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Blevins’ BHS boys trying to run their way toward district and region honors

2003-04 Bearden High School boys’ varsity basketball team
The rival coach is already singing Bearden’s praises.

That’s what Farragut High School boys head basketball coach Donald Dodgen did when asked about the competition in District 4-AAA this season.

“I think right now, Bearden is the best team in the district,” Dodgen said of Mark Blevins’ Bulldogs, who along with Maryville have owned 4-AAA and Region 2-AAA during the past three season. “They’ve got the best nucleus and they’ve got the best coach in the district right now. I think they’re playing so well together, and they’re playing with a lot of confidence right now.”

Fueling their impressive scrimmage play is a mountain of quickness — allowing Bearden to play up-tempo with lots of defensive pressure — plus depth good enough to where Blevins says he may play as many as “12 or 13” Bulldogs on a regular basis.

Several younger BHS players on last season’s team saw valuable playing time — especially during post-season play when a short-handed Bulldog squad repeatedly drew mounds of praise from Blevins en route to sub-state play.


“We’re going to have good quickness,” Blevins said. “It probably won’t be any different from the second-half of (last) season. We’re hoping that we can penetrate well. We’ll be playing a lot of kids, and we’ll try and open it up and hopefully our defense will be one of our best offenses. It should be an exciting brand of basketball to play.”

As for Blevins’ depth, “we should play at least two at each position, and that’ll give a lot of kids a chance to play and contribute,” he said. “A lot of times at Bearden, we’ve been slower with big guys and we had to play a slow, controlled type game. But we definitely want to play the transition style.”

As for defense, “we like to play man (to-man) a lot, so we’ll pressure you in man.”


Though lacking in size under the basket, senior 6-foot-6 post Jeremy Holliday is a big exception. “He’ll start in the post,” Blevins said of Holliday, who was one of several Bulldogs who earned praise in the post-season after the team suddenly lost its top regular-season scorer from last season, Kyle Cruze.

“Holliday had a really good summer for us,” Blevins said.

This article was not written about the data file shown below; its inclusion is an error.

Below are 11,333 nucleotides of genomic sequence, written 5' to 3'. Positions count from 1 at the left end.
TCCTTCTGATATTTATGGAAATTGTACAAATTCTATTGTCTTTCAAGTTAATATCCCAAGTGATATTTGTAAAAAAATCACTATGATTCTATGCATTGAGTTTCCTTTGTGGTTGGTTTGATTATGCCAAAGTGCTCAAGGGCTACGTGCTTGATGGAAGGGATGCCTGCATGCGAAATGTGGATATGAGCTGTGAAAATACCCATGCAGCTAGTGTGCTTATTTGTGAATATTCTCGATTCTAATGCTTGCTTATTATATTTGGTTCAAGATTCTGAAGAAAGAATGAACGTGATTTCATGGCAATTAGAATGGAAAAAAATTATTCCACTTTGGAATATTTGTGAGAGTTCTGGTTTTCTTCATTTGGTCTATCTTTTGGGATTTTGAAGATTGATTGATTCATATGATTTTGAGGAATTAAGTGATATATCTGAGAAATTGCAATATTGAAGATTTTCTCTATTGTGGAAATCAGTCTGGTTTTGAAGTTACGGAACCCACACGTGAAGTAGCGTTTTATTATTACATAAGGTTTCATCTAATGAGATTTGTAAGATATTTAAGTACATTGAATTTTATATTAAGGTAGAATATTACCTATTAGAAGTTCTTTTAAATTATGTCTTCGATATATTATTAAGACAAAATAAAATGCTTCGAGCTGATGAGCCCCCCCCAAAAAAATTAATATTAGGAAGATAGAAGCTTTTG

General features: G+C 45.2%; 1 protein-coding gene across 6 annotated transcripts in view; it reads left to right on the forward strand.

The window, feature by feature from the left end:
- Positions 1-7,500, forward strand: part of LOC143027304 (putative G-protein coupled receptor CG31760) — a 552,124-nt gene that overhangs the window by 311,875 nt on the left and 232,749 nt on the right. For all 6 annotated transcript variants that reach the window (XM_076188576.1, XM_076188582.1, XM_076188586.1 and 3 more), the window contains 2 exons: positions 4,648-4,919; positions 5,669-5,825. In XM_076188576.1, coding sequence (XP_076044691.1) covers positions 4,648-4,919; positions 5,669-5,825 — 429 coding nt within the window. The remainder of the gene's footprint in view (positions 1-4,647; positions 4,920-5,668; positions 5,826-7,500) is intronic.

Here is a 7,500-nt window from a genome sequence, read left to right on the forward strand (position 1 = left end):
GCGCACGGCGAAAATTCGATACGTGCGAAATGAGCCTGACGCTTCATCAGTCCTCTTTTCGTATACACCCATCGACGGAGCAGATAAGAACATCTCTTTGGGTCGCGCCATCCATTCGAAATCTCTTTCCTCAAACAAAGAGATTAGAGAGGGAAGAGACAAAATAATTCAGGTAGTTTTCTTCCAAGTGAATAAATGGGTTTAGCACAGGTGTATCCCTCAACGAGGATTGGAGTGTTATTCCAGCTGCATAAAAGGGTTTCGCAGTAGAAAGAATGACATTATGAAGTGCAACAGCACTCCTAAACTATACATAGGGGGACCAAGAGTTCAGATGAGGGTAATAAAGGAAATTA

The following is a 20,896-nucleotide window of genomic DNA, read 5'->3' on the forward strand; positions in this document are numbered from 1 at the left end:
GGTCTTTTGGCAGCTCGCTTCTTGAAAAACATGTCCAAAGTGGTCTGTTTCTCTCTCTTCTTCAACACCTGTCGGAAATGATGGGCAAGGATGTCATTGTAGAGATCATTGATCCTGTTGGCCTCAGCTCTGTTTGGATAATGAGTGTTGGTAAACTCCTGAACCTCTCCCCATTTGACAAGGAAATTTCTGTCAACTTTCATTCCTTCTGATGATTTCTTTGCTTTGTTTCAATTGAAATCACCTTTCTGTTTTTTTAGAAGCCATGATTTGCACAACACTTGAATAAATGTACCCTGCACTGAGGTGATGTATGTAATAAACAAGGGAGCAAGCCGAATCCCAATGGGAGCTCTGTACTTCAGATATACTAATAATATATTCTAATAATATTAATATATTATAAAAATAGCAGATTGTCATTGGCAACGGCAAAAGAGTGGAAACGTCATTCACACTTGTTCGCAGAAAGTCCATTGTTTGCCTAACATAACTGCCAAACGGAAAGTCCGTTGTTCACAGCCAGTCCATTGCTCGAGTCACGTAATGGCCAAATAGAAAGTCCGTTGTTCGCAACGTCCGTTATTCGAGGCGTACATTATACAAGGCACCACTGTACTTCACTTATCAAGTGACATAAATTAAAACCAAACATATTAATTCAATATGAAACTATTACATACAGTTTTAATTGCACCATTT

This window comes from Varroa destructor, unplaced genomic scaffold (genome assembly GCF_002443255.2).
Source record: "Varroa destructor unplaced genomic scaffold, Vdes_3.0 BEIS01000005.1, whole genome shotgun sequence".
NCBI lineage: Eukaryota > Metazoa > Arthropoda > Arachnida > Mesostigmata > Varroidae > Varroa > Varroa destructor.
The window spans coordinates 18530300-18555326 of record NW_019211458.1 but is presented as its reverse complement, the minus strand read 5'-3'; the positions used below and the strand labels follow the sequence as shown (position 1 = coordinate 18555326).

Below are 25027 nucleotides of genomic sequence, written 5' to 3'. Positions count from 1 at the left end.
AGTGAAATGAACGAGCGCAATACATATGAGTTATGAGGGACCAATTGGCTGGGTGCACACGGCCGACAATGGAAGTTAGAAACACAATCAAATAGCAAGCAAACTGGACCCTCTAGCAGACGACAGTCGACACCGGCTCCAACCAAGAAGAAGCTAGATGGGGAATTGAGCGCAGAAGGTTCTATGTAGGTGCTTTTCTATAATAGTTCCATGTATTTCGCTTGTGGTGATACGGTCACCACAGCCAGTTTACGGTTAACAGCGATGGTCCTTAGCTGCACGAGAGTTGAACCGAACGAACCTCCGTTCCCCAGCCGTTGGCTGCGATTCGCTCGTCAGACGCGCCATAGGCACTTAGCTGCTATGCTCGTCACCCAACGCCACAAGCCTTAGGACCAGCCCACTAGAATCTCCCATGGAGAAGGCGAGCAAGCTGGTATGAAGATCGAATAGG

Junior Aaron Comer (6-foot-4) and sophomore Thomas Wiley (6-foot) are competing for playing time as the back-up “five” man.

“After that, we’re basically playing four guards, or three guards and one forward,” Blevins said. At the four-spot, “which will primarily be a ‘four/guard’ position according to Blevins, will be sophomore Grant Domsic (6-foot-2), a part-time starter last season who Blevins labeled his most improved player as of early November. “Domsic, he’s shooting the ball extremely well, and he’s able to penetrate now,” Blevins said. “He’s improved a lot.”

Backing up Domsic will be juniors Nathan England and Ryan Pate.

Another experienced Bulldog with explosive quickness is 6-foot-1 senior Mario McClunie, who will start at the “three-spot” or wing. Senior Michael Scruggs, the starting point-guard, and sophomore B.J. Ware will back-up McClunie.

“Our ‘three-guys’ are our better defenders,” Blevins said. “That’s who usually defends the opposition’s best player. And they can shoot the ball.”

Junior Paul Dickenson (5-foot-9), who lit up the gyms during post-season play last season with his mostly successful NBA-length three-point jumpers off the bench, is currently listed as the starting “two-guard.” Senior Lance Summers and sophomore Rande Sibley are competing for the back-up spots.

“All of our ‘two-guys’ can shoot the ball,” Blevins said.

Scruggs (6-foot-1), yet another lightning quick Bulldog, and sophomore Tony White (5-foot-11) are expected to share starting point guard duties according to Blevins.

White, son of former UT Vol and All-SEC point guard Tony White Sr. from the mid-1980s, showed some flashes of his father’s penetration abilities coming off the bench during post-season play. Simbly is also battling for point-guard playing time.

“We want our point guards to penetrate, but all of our perimeter guys can penetrate,” Blevins said.

As for any one Bulldog being expected to carry the load offensively, “I think from night to night we’ll have a different high scorer,” Blevins said.

Splitting his squad up into a pair of six-team units during fall scrimmages, Blevins said the goal is to “give all of them an equal chance to see what they can do. Everybody gets a lot of playing time, and I get to see everybody play varsity squad.”

Junior guard Josh Mathys and sophomore guard Katlin Garner will also compete for playing time.

Assistant coaches are Mitch Carter and Stormy BIllingsley.

Blevins listed “injuries” as the team’s biggest weakness. “We had a rash of injuries last year, Michael (Scruggs) got hurt (in early December) and he was out for a month,” the coach said as he began listing his injury-prone players. “Mario got hurt (early December) and he was out almost a month. Grant (Domsic), he got hurt and he was out about two weeks. This year we’re hoping that we’ll stay away from injuries.”

As a result, “we played a lot of different line-ups throughout the season, which kind of helped us, probably, for playoff time,” Blevins said.

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